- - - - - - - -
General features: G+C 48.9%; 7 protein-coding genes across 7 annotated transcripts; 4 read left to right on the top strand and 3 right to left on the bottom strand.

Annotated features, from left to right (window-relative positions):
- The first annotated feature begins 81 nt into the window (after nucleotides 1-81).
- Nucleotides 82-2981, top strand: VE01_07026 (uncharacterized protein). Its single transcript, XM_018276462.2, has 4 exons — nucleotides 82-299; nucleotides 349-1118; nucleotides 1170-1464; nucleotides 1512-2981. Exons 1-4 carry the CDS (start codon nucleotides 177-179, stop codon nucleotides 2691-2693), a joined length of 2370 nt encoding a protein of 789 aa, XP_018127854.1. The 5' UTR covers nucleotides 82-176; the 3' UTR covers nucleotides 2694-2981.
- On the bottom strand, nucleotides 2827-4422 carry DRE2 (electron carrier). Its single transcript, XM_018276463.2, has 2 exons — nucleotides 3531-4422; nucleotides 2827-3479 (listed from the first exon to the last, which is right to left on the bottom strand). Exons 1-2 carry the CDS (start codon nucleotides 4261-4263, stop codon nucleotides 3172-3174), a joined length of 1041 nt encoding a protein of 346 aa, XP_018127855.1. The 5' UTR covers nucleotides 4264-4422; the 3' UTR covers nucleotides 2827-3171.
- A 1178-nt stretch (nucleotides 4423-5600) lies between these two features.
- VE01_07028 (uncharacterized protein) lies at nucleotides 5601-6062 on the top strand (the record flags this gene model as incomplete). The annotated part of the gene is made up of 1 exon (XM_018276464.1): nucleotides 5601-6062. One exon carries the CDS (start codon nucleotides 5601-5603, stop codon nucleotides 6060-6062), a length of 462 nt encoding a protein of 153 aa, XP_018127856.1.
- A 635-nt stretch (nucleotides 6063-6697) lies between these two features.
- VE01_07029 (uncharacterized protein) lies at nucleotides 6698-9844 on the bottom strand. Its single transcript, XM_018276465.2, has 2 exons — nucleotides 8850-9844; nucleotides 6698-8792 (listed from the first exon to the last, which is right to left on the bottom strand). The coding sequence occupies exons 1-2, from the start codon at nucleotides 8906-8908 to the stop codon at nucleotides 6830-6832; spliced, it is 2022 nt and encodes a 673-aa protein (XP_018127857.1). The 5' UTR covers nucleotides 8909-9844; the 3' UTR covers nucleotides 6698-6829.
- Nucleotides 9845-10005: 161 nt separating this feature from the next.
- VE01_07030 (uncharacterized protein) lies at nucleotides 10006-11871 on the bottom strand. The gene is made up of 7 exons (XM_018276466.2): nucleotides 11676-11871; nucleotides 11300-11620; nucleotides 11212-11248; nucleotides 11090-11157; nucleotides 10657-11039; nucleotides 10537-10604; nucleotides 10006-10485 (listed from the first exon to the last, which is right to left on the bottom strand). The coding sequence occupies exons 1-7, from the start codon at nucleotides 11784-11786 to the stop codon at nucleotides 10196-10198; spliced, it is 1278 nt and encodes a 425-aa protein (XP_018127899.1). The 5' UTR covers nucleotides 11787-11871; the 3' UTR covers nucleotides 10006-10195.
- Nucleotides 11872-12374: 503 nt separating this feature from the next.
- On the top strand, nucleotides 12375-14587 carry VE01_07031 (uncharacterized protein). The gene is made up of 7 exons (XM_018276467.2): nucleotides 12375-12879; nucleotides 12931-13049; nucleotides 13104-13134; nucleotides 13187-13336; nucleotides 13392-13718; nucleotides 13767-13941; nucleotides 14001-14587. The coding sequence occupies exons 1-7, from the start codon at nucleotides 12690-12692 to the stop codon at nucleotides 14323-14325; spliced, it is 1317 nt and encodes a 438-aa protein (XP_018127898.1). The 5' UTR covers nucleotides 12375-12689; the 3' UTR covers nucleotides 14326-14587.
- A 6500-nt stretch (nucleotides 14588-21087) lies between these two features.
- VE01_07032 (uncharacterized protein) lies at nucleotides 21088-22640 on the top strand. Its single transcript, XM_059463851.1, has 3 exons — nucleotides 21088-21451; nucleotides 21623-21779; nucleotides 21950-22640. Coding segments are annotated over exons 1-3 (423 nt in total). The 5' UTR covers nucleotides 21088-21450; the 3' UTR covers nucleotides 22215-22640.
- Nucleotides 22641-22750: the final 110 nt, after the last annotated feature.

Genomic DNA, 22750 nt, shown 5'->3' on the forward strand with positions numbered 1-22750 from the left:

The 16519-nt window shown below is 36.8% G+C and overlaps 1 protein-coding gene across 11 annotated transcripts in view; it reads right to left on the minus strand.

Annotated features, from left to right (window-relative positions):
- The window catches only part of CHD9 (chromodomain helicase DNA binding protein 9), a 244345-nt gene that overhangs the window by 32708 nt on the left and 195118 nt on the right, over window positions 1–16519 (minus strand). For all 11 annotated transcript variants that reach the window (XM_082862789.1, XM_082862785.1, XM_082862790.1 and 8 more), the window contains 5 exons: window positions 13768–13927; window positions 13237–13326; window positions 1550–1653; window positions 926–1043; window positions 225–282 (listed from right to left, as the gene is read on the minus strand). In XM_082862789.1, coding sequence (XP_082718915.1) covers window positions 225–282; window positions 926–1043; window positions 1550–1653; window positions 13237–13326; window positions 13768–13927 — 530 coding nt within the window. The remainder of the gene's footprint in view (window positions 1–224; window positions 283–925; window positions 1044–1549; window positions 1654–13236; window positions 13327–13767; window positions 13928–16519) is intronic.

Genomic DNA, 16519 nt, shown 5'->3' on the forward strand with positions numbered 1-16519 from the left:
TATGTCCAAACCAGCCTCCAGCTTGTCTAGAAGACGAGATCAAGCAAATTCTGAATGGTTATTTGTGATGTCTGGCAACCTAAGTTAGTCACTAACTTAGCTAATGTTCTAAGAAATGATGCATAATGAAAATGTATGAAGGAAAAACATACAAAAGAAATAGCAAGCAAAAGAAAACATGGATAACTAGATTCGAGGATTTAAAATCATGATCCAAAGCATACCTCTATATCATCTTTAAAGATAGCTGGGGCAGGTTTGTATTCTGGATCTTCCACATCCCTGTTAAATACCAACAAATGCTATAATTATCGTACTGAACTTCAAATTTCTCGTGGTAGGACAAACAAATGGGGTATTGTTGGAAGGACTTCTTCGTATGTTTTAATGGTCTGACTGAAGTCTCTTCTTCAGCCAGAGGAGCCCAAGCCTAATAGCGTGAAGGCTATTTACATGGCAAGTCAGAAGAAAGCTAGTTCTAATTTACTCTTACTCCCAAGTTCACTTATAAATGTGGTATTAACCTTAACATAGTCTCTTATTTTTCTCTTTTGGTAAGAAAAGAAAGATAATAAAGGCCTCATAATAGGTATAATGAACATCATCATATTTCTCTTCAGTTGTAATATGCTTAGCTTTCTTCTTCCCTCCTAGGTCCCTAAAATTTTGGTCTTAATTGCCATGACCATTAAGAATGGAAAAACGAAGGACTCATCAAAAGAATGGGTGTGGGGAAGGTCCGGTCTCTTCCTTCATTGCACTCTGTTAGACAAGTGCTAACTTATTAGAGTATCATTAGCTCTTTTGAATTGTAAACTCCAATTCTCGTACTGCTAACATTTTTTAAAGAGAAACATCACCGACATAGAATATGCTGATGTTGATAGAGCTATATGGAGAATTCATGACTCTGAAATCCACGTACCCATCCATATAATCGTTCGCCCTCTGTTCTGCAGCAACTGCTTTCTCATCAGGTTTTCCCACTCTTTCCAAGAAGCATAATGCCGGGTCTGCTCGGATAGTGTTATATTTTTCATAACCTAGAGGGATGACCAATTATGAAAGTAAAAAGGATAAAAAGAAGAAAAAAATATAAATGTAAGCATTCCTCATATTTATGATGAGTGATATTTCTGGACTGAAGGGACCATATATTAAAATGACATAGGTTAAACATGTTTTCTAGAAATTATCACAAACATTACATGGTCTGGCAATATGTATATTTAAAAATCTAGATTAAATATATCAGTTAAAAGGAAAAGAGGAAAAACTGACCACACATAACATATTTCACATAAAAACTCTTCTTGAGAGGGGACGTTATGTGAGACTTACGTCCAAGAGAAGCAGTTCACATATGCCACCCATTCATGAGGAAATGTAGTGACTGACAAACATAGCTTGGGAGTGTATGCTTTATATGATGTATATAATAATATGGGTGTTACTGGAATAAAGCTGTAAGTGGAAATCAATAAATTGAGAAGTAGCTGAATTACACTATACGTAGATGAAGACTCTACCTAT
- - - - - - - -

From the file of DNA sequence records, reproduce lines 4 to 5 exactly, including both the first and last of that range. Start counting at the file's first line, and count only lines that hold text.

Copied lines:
- Nucleotides 82-2981, top strand: VE01_07026 (uncharacterized protein). Its single transcript, XM_018276462.2, has 4 exons — nucleotides 82-299; nucleotides 349-1118; nucleotides 1170-1464; nucleotides 1512-2981. Exons 1-4 carry the CDS (start codon nucleotides 177-179, stop codon nucleotides 2691-2693), a joined length of 2370 nt encoding a protein of 789 aa, XP_018127854.1. The 5' UTR covers nucleotides 82-176; the 3' UTR covers nucleotides 2694-2981.
- On the bottom strand, nucleotides 2827-4422 carry DRE2 (electron carrier). Its single transcript, XM_018276463.2, has 2 exons — nucleotides 3531-4422; nucleotides 2827-3479 (listed from the first exon to the last, which is right to left on the bottom strand). Exons 1-2 carry the CDS (start codon nucleotides 4261-4263, stop codon nucleotides 3172-3174), a joined length of 1041 nt encoding a protein of 346 aa, XP_018127855.1. The 5' UTR covers nucleotides 4264-4422; the 3' UTR covers nucleotides 2827-3171.